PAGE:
Fluorescence in Scorpions

tivol at tethys.ph.albany.edu tivol at tethys.ph.albany.edu
Fri Aug 26 11:40:25 EST 1994

Keith Clark asks about fluorescence in scorpions and says that since fl. 
shifts UV to longer wavelengths, "surely" they must appear black in the UV
part of the spectrum.
	Well, not quite.  They would appear gray (at a particular wavelength)
if only a fraction ov the UV were absorbed.  Furthermore, if only a set of
incident wavelengths is responsible for exciting the fl., the other w.l.'s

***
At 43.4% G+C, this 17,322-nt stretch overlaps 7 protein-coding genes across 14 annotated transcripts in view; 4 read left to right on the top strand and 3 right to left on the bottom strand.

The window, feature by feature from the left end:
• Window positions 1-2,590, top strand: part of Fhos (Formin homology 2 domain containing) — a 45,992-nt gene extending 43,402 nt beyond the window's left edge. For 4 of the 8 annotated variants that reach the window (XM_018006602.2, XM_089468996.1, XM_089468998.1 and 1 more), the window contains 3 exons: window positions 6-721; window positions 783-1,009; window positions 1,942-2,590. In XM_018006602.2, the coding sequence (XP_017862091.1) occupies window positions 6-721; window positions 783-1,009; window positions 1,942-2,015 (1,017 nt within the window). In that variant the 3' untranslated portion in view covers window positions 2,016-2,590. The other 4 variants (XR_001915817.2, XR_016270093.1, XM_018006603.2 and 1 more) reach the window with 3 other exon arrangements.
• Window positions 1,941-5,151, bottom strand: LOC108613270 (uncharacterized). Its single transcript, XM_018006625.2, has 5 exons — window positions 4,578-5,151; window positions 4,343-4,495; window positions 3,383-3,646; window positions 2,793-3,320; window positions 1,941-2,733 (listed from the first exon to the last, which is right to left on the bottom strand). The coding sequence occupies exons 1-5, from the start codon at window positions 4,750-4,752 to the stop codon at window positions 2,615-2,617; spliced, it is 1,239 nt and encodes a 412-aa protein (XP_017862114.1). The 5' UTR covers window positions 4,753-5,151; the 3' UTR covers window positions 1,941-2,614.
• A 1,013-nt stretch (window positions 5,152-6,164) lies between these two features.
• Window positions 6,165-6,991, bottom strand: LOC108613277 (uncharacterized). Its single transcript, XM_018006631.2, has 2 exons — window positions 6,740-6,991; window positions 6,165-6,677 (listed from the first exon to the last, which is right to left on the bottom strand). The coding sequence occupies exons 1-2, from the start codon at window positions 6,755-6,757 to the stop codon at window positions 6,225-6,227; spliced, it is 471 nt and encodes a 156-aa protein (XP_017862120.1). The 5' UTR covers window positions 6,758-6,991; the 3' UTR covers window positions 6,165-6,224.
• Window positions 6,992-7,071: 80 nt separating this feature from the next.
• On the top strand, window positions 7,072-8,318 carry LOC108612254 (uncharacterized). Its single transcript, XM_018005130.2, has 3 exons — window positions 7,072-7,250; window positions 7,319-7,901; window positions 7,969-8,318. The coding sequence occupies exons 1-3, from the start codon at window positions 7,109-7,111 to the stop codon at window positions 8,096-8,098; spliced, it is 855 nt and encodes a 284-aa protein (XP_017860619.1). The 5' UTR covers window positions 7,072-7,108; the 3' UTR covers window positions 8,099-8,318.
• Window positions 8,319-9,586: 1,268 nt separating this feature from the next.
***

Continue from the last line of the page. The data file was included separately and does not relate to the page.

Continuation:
could be reflected efficiently, giving scorpions an apparent color in the UV
by the same mechanism as objects have apparent colors to us.  Also, maybe
they are more interested in the UV color of, say, lunch.  As to why they fl.,
I need much more info before I'll speculate.  The short answer to what in the
skin causes this is "some chemical"; someone has to find out what constitutes
the outer few layers of scorpion and then find out (experimentally if no one
has done it before) which components could do the job.  I wouldn't know where
to begin to look.  BTW, my fingernails fl. bluish, so perhaps this is a com-
mon phenomenon.  Scorpions do live in an environment with a lot of ambient UV
so they may, indeed, have a use for it.  Good luck.  If you find out the ans-
wers, please post them.
					Bill Tivol

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